Picture of Lynn Gilderdale, a white woman with dark hair, wearing a light blue nightdress, with a naso-gastric tube and intravenous lines visible, and a pained and sad expression on her faceLater on in her illness, another group of doctors mistook a skin rash that was caused by ringworm, acquired from her cat, for “dermatitis artefacta”, a self-inflicted skin inflammation, suggesting that she had caused the irritation by mixing together common skincare products and rubbing them round in circles. This is a very elementary error; ringworm is something one does not have to be a doctor to identify, and her family identified it by looking in a cat owner’s magazine. It was assumed to be self-inflicted because the doctor was prejudiced from not believing in ME. Prejudices of this sort have beset other people seeking medical help for serious physical ailments; a fellow health activist once told me that a teenage girl with a serious gastro-intestinal disorder was presumed anorexic because she vomited persistently and failed to put on weight, and ended up being sectioned in a psychiatric ward. An ME sufferer I know wrote that when her illness was at its worst, doctors assumed the same of her, because anorexia is just the reason why teenage girls lose weight dangerously. Another friend, recently diagnosed with Ehlers-Danlos syndrome, was told (by a Simon Wessely associate) not to associate with her disabled friends, see any more doctors about her symptoms or use a wheelchair or walking aids, as this would constitute adopting a “disability lifestyle”. (I know other people with EDS who have also been subject to mental health labelling by doctors who did not know about EDS, which is a hereditary multi-system impairment. Some of them are now terrified of spending a night in hospital.)

Lynn, as long-time readers of this blog will remember, did not recover. She remained bedridden all her life (although some of her cognitive abilities returned and she was able to make friends online), and she took her own life, after several more hospital disasters including one that nearly killed her, in 2008.

More recently a young girl from Connecticut, Justina Pelletier, was admitted to Boston Children’s Hospital last February, on the advice of her clinical team, one of whom had recently moved there. Not long after arrival, however, a different team began insisting that her symptoms, which doctors at Tufts (where she had been receiving treatment) diagnosed as mitochondrial disorder (a disease that mainly presents as muscular dystrophy, but also as a form of diabetes and an ME-like debilitating illness), was in fact a product of “somatoform disorder”; in other words, they were a psychological problem, and her parents’ following of the treatment for that was deemed a kind of medical child abuse. When her parents tried to remove her from Boston to take her back to her old hospital, the hospital alerted the state and Justina ended up being held in a secure adolescent psychiatric unit at the hospital until last week, and allowed only an hour’s visit and a 20-minute phone call each week with her parents. Press reports about this affair reveal that both the unit and the child protection department at Boston Children’s Hospital have been the subject of numerous complaints about this kind of behaviour, and while parents agree that the care on offer there is world-class and that “a few radicalised individuals” are responsible for the abuse, an institution is responsible for bringing these kinds of people to heel. A patient (of any age) should not be held prisoner for a year because of a dispute between two groups of doctors over their diagnosis; the stakes should not be so high in a respectful disagreement between two eminent physicians, or groups thereof. Mitochondrial disease, although rare, is not a controversial diagnosis.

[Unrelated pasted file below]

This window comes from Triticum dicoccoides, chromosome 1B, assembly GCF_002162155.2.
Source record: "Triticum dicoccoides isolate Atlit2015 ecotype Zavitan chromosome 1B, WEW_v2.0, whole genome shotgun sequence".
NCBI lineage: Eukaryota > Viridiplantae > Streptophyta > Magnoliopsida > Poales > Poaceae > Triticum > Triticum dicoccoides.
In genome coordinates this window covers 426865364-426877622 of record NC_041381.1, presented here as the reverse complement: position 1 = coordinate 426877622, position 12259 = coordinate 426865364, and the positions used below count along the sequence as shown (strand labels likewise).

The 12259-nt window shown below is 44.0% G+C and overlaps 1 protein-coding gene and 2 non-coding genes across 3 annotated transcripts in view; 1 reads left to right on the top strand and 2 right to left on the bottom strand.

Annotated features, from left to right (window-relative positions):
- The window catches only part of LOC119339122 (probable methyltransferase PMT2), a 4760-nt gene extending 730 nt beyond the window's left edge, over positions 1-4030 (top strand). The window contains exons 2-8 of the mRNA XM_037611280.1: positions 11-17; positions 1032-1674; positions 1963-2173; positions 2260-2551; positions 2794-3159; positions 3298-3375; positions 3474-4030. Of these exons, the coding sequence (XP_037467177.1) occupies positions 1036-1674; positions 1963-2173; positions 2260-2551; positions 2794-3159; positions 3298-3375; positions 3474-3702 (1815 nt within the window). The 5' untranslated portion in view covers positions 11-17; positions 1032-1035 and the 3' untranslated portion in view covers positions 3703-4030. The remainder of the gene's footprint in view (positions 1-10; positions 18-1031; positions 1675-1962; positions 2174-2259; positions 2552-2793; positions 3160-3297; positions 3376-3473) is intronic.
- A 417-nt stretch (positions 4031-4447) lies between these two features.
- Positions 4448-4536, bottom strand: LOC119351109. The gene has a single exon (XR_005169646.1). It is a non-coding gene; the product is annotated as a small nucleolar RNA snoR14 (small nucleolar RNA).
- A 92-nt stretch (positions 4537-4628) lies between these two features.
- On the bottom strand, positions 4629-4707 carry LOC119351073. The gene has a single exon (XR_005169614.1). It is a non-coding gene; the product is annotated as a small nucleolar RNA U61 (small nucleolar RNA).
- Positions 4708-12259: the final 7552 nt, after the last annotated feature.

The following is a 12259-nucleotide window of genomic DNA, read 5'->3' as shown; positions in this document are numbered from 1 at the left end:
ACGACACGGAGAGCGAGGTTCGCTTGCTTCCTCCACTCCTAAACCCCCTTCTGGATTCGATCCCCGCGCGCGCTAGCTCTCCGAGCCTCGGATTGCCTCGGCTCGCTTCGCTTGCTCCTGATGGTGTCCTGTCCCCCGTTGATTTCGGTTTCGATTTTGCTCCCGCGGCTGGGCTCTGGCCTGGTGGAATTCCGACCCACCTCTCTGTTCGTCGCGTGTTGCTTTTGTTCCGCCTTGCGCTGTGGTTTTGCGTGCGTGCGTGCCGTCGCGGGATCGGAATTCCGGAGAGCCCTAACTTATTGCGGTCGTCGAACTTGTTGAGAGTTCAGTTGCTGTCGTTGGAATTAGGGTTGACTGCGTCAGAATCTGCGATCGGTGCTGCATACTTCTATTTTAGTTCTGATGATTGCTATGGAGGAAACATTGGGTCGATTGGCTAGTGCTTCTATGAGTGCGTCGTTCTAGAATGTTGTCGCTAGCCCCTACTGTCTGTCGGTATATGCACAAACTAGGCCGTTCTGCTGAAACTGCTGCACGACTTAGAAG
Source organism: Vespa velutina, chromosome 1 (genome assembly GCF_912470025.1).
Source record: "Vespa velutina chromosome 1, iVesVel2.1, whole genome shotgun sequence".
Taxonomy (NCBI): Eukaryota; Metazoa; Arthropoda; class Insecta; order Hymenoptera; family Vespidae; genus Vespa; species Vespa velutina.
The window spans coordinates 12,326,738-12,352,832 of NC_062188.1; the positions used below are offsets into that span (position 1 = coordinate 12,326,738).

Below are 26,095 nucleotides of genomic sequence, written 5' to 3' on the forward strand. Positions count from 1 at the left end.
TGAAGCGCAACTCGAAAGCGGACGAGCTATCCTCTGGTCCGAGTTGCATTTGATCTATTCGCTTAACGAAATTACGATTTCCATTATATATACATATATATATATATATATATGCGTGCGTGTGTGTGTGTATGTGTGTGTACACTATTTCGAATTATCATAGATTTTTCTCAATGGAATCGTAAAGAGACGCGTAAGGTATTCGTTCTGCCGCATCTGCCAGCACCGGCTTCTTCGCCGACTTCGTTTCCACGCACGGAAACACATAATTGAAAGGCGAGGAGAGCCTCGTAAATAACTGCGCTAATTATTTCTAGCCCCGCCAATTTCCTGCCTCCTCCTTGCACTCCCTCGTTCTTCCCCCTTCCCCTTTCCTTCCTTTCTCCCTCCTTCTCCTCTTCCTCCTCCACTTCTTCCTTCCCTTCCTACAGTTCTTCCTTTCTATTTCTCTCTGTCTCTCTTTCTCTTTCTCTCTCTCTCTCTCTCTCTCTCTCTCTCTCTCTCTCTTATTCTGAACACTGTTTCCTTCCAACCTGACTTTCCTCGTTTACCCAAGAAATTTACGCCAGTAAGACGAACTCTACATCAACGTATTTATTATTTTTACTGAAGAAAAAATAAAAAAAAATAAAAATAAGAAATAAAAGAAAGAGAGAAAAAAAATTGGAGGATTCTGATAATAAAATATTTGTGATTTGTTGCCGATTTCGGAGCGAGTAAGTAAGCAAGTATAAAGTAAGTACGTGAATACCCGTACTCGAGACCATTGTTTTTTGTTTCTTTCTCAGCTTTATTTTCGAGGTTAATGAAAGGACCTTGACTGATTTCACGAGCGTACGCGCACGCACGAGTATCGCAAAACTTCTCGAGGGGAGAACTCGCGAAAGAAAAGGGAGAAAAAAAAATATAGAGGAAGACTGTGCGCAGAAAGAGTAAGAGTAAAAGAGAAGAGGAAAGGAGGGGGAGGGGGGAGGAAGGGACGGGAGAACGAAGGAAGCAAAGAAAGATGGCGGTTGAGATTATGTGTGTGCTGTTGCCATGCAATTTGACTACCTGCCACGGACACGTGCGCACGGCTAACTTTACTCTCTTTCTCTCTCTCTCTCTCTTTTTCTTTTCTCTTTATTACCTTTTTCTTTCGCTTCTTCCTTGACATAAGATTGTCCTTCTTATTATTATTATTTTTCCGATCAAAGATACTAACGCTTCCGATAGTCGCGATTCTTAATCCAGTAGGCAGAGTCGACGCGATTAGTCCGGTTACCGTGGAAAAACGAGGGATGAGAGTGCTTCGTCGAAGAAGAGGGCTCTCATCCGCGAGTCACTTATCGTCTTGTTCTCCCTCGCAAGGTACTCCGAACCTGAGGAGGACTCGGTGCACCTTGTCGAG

Picture of Simone Blake, a white woman with bright red hair wearing a silver necklace and pendant and a long-sleeved black top, in front of a window, believed to be at Winterbourne ViewClaire Dyer’s tribunal is tomorrow, and I hope it will become a landmark case, particularly in terms of exposing and ending the misuse of the Mental Health Act to control behaviour stemming from learning disabilities, as well as exposing the sort of abusive practices that some in the profession think is fine when the person affected has a learning disability and challenging behaviour, as well as the psycho-babble used to justify it (I am referring to specific things that have been said about Claire, including by ‘experts’ who have never met her). Then again, such attitudes may be more widespread, judging by the incidents of people remaining in short-term units for years or being transferred to hospitals or units hundreds of miles from home for lack of more suitable facilities nearby — the ongoing situations of Simone Blake, the woman shown being violently abused in the Winterbourne View exposé, now in a unit hundreds of miles from home where her parents cannot visit her, and Joshua Wills being classic examples. Units for providing critical care for people with learning disabilities are considered vital, but decent long-term residential or community care isn’t, nor is it glamorous.

The problem of psychiatric interference in physical medicine is a wider one, however. Such explanations are appealing because they are awfully clever — who’d have thought a psychological affliction would cause people to vomit and suffer extreme pain? — and because they appeal to doctor’s existing prejudices and get them off the hook when they have long waiting lists. However, the effects on patients when these explanations are wrong can be devastating: they can delay treatment until someone’s condition has declined irreparably, they can result in abusive hospitalisation and treatment and lasting trauma, they can result in inappropriate and harmful treatment, and at worst they can kill.